Debate remains over Maeda’s loyalty to Jigoro Kano’s Kodokan style of Judo, particularly in light of evidence that he greatly preferred the Kosen rules and format but the fact is that Kano approved of Maeda opening a club in Brazil under the “Judo” banner. It is worth noting that he never referred to his art as Brazilian Jiu-Jitsu, Gracie Jiu-Jitsu, or any term other than simply “Judo”.

Legacy of the Gracie family

Carlos Gracie’s first “Gracie Humaitá Jiu-Jitsu” school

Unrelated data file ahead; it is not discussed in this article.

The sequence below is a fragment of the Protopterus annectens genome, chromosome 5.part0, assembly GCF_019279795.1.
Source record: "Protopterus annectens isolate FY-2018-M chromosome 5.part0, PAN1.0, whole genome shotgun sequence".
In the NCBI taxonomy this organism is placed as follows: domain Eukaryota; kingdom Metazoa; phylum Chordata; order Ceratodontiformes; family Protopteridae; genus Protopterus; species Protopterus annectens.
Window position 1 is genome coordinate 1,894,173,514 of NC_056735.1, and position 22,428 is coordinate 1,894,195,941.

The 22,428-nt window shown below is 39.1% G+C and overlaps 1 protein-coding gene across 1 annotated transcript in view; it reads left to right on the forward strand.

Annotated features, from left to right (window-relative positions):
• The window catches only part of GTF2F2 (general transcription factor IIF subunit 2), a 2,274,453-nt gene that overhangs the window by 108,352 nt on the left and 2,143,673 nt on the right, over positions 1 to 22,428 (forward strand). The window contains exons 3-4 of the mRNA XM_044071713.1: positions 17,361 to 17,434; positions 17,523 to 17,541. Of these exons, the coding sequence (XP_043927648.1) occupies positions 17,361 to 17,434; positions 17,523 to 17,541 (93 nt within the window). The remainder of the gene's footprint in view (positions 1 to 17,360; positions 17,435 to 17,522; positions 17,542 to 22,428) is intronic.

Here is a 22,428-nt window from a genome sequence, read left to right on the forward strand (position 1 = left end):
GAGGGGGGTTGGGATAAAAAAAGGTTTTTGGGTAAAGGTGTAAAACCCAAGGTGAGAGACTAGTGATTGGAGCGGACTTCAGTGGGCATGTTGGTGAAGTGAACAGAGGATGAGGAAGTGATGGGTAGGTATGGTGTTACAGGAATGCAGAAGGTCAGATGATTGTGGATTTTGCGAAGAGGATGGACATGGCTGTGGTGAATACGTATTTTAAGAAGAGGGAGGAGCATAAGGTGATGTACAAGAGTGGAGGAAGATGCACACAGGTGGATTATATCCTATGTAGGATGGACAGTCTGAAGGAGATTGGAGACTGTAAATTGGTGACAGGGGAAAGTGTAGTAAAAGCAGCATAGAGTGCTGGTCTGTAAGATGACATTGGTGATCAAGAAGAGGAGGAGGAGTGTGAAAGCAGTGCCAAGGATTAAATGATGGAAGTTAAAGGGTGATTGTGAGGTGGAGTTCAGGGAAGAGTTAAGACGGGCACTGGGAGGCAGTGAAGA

As Maeda passed away, Carlos Gracie (Sr.) took over his Judo club and eventually began referring to it as “Gracie Jiu-Jitsu”, dropping the “Judo” name due to a desire Maeda reportedly expressed to him before passing away that he should go back to the traditions of Jiu-Jitsu and away from the increasingly “sportive” side of Judo. This was a common rift at dojo across the world, as Judo was poised to become an Olympic sport in 1964, with a stricter ruleset. Some senior students of Maeda – who either resented the direction Gracie was taking the school or desired some limelight of their own – formed their own clubs under either “Jiu-Jitsu” or “Judo” banners, depending on which side of tradition and sport they fell. This non-Gracie Brazilian group, lead by Maeda’s other standout Brazilian disciple named Luiz França Filho, is important to mention as they would eventually be an integral part of forming the IBJJF. Despite Carlos Gracie (Jr.) holding the presidency of that organization to this day, the Filho-affiliated factions have helped remind the world that Gracie Jiu-Jitsu should be more aptly called “Brazilian Jiu-Jitsu” as it does not belong exclusively to one family, rather to the nation of Brazil. So like Judo, BJJ itself has an entirely separate and diverse lineage that is lesser known to the general public. Today the separate lineage is probably best represented by Oswaldo Fadda (another close student of Maeda’s) who for the first time took BJJ to the favelas and outskirts of Rio de Janeiro to poorer areas which could not afford high Gracie Academy fees. Thanks to his efforts, today there are some prominent teams that are descendants from this lineage including Nova União which has many notable competitors such as 8-time Mundials Champion Robson Moura  and the Grappling Fight Team (GFT) which produced 4-time World Champion Rodolfo Vieira among several other top competitors and prospects.